Credit Reports and FICO Scores
Good FICO Scores = Best Loan Rates
FICO scores (credit score) are what the vast majority of American mortgage lenders use to evaluate home loan applicants’ creditworthiness. The scores are based on a number of factors that analyze the electronic credit files maintained on virtually all adults in the U.S.
The scores range from the 300s to around 850, with higher scores indicating lower risk. Many lenders reserve their most favorable quotes of rates and fees for applicants in the upper FICO score ranges, 700 and above. Mortgage applicants in the low 600s and below get progressively higher rate quotes and are charged higher loan fees.
Your FICO score only looks at information in your credit report. However, lenders look at many things when making a credit decision including your income, how long you have worked at your present job and the kind of credit you are requesting. Your score considers both positive and negative information in your credit report. Late payments will lower your score, but establishing or re-establishing a good track record of making payments on time will raise your score.
Your Score Takes into Account:
- Payment information on many types of accounts, including credit cards, retail accounts, car and mortgage loans.
- Public record and collection items such as bankruptcies, foreclosures, suits, wage attachments, liens and judgments.
- Details on late or missed payments (“delinquencies”) specifically, how late they were, how much was owed, how recently they occurred and how many there are.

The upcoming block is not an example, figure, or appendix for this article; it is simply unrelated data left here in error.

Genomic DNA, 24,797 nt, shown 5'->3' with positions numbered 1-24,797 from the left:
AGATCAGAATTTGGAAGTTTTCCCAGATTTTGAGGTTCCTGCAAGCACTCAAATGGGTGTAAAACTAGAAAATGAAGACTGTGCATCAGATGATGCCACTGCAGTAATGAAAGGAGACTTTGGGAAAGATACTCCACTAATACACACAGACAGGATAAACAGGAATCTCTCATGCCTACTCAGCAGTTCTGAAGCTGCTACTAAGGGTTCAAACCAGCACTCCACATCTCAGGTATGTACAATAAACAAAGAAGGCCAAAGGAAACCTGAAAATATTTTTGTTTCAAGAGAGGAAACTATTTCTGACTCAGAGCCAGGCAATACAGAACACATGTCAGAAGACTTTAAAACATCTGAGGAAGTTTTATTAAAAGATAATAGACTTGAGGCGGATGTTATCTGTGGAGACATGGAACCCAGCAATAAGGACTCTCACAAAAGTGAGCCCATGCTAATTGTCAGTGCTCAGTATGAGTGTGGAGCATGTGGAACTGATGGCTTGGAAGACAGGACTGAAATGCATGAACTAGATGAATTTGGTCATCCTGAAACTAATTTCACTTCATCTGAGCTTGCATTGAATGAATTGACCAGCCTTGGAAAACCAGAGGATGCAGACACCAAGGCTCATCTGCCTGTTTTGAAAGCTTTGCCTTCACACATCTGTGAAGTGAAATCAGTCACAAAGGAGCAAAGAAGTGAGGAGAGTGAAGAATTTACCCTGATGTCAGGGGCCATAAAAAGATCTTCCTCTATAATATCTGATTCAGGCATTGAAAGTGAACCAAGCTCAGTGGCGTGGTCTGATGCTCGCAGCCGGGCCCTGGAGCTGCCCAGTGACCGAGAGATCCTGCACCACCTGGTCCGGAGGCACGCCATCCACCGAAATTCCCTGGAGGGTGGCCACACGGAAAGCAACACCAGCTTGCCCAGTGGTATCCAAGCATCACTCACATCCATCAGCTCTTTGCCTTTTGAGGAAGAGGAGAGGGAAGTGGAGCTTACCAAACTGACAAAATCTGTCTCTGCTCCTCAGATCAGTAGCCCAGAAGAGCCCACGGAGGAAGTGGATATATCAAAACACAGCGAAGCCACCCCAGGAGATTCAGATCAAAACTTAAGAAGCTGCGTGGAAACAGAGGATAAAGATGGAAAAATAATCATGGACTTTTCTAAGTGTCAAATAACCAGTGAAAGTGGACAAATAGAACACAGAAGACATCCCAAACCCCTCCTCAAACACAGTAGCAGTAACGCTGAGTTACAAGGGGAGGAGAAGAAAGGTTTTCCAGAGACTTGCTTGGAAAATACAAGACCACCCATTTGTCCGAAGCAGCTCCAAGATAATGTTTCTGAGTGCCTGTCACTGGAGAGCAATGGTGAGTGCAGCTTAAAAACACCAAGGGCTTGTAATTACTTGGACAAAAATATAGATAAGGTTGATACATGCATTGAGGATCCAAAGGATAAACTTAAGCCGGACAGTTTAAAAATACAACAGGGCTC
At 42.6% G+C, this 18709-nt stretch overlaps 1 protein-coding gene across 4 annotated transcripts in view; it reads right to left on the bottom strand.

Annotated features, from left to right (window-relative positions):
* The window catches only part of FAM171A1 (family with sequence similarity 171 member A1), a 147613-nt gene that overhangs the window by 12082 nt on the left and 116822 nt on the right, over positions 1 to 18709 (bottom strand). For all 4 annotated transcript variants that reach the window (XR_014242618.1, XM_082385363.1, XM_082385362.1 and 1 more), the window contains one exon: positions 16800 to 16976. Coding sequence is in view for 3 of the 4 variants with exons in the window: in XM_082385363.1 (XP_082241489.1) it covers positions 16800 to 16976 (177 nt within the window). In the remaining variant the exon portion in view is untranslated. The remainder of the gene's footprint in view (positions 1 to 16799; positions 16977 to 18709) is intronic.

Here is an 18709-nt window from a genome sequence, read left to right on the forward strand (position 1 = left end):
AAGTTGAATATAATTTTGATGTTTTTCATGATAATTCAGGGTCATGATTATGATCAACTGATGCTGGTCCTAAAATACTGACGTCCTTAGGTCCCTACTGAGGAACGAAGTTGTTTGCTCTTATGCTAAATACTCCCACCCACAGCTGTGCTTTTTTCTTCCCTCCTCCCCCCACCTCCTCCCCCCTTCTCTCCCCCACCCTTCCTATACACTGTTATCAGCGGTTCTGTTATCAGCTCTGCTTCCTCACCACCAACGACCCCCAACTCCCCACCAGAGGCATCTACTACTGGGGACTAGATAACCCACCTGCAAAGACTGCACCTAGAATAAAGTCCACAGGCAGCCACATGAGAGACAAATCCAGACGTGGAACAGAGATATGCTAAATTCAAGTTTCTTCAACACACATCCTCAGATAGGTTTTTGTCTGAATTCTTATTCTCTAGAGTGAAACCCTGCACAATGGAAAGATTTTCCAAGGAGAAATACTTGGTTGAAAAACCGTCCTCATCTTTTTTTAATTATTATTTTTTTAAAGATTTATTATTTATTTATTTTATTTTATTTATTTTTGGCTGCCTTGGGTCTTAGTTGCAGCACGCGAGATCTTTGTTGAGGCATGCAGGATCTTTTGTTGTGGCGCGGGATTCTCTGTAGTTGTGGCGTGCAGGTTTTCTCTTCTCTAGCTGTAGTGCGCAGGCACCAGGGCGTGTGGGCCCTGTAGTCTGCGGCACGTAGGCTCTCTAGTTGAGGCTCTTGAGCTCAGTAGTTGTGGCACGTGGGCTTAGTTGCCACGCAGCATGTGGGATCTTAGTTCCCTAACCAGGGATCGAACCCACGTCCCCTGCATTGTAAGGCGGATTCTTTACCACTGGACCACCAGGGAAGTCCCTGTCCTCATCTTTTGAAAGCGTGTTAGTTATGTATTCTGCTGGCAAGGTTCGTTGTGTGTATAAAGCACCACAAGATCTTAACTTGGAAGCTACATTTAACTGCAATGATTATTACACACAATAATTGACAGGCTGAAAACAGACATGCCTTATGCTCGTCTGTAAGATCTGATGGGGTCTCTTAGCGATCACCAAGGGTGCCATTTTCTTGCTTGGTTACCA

- How many accounts show no late payments.
- Length of Credit History
How Scores are Established:
Approximately 15% of your score is based on your credit history. Generally a longer credit history will increase your score. The score considers both the age of your oldest account and an average age of all your accounts.
10% of your score is based on new credit or if you are taking on new debt. Opening a couple of new credit lines in a short period will hurt this score. If you are planning on buying real estate in the near future, put off buying a car until after it closes. A new car loan can have a big impact on what price of house you can qualify for.
10% of your score is based on types of credit in use. The score will consider your mix of credit cards, retail accounts, installment loans, finance company accounts and mortgage loans.
30% of your score is based on amounts owned on all accounts.
Even if you pay off your credit cards in full every month, your credit report may show a balance on those cards. The total balance on your last statement is generally the amount that will show in your credit report. The score considers the amount you owe on specific types of accounts, such as credit cards and installment loans. Small balances without missing a payment shows that you have managed credit responsibly, and may be slightly better than no balance at all. Closing unused credit accounts that show zero balances and that are in good standing will not generally raise your score. A large number of accounts can indicate higher risk of over-extension.
35% is based on payment history. The first thing any lender would want to know is whether you have paid past credit accounts on time. This is also one of the most important factors though late payments are not an automatic “score-killer.” An overall good credit picture can outweigh one or two instances of, say, late credit card payments.